Hailu Ayalew

Graduation Semester and Year




Document Type


Degree Name

Master of Science in Civil Engineering


Civil Engineering

First Advisor

Laureano Hoyos


The main objectives of this work are to determine the effect of net normal stress and volume change on the soil-water retention properties of silty sand and clayey sand soils under stressed/volume-controlled conditions; to model soil-water retention parameters under stress/volume-controlled conditions; and to model the effect of higher net normal stress state on the soil-water retention characteristics of these two test soils based on the experimental test results. In order to investigate the effect of stress/volume change on the soil-water retention characteristics of these two test soils, two test methods were followed: the stress/volume-controlled soil-water characteristic test (Tempe pressure cell test) and the contact filter paper test. The first method uses the concept of axis translation to measure and control matric suction (up to max. of 15 bars). Axis translation is a technique of translating the origin of matric suction from atmospheric air pressure and negative pore water pressure to atmospheric pore water pressure and positive air pressure. This technique avoids the problem of cavitation, which makes the water phase discontinuous during matric suction measurement. The device has two main components: a pressure panel, which is used to apply pore-air pressure and measure water volume change; and a pressure cell assembly with loading frame, which is used both to retain the test specimen and to control loading and volume change during test. Normal stress is applied using a pneumatic loading piston to simulate field condition while volume change is measured using a dial gauge attached to the load shaft. The volume of water expelled out of the soil specimen is measured using a graduated volume-measuring burette attached to the main panel of this device.Due to the limited supply of air pressure in the laboratory (800 kPa), it was not possible to assess the full trend of the soil-water characteristic curves (SWCCs) using the data points obtained from the stress/volume-controlled SWCC cell, except for the silty sand soil. For this reason, the contact filter paper technique was used to obtain additional SWCC points at higher suction values. Finally, the points obtained from both the pressure cell and the contact filter paper tests were combined and the defined trend of the SWCCs was observed for a whole range of suction values.Results obtained from the laboratory tests indicate that the SWCC of clayey sand soil, with volume change consideration, yields a higher air-entry value and a lower desaturation rate when compared with no volume change assumption in the calculation of volumetric water contents. In contrast, the effect of volume change on the air-entry value of the silty sand soil and other key water retention properties is almost negligible due to the fact that relatively coarser soils may not undergo as much volume change during increased vertical loading compared to fine-grained soils. The SWCCs of both soils showed a consistent shift to the right with higher net normal stresses, which is indicative of an increase in the air-entry value with increasing net normal stress, in agreement with results recently reported by different researchers for purely sandy or clayey soils. Finally, it was also observed that the pore-size distribution of a test soil has a marked effect on the nature of the corresponding soil-water characteristic curve. The results obtained from SWCC tests on both soils, for each net normal stresses, were plotted accordingly on the same graph to assess this effect.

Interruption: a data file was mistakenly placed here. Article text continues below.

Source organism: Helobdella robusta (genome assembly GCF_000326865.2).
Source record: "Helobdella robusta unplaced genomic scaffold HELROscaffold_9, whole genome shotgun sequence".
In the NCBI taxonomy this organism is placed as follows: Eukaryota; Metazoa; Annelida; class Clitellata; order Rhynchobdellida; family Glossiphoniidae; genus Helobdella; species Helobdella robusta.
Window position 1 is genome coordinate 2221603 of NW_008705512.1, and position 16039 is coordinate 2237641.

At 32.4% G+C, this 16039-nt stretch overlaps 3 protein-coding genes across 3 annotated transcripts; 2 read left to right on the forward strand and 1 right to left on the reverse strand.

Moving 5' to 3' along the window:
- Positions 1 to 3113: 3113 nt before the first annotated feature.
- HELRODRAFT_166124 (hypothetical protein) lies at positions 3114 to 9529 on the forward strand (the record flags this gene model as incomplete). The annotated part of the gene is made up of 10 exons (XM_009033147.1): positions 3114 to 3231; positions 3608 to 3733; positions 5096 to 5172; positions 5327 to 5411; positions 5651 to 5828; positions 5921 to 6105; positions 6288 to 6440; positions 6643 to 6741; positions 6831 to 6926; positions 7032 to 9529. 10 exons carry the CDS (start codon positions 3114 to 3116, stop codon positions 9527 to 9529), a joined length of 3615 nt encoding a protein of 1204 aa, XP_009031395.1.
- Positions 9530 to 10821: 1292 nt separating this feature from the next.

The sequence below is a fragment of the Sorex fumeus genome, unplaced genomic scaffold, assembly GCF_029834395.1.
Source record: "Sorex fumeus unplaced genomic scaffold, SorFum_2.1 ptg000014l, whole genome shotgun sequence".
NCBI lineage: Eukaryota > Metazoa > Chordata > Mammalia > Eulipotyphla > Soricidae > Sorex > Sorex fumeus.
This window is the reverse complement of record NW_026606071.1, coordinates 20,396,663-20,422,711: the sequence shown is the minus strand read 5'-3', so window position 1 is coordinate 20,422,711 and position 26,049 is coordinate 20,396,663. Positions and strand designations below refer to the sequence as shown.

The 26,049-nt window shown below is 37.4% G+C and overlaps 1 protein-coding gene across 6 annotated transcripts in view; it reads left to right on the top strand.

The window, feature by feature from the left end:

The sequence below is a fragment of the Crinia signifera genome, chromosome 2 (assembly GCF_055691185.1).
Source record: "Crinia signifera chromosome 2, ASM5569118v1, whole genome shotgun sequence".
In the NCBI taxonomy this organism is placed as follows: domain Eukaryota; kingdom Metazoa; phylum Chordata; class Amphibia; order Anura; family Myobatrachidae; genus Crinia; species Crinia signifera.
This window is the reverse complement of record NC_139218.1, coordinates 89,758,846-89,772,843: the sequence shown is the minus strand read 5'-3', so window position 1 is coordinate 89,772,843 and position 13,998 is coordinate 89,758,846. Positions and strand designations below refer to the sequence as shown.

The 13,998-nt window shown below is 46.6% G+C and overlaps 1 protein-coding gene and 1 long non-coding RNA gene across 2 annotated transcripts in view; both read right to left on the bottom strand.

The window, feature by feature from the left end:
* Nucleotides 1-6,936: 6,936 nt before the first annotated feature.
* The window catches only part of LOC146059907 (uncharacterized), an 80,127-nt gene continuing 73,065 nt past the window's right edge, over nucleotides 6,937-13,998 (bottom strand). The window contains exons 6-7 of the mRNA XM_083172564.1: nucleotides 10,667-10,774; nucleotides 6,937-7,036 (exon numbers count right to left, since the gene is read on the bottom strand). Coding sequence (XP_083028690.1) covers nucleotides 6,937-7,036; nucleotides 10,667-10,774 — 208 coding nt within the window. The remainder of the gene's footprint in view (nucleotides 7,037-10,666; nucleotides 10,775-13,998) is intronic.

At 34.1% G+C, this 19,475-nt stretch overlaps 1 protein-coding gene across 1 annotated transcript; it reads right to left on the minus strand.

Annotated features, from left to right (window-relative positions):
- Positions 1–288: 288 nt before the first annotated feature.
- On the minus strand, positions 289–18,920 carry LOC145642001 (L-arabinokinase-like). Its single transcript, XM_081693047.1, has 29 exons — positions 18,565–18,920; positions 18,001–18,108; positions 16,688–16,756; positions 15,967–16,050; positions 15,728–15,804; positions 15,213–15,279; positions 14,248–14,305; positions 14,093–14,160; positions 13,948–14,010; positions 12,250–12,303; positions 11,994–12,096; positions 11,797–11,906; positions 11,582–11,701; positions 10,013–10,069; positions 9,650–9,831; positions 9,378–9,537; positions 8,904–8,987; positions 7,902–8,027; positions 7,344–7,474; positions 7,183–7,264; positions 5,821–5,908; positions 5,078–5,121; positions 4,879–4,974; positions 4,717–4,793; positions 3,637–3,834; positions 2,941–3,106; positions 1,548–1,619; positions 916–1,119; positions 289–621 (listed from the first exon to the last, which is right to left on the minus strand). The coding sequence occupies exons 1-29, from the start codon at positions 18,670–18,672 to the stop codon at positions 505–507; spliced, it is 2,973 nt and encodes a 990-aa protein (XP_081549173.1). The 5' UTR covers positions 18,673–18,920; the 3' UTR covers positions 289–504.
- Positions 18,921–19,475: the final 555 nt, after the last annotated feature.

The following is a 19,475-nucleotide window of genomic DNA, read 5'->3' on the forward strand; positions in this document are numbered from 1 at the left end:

Civil and Environmental Engineering | Civil Engineering | Engineering


Degree granted by The University of Texas at Arlington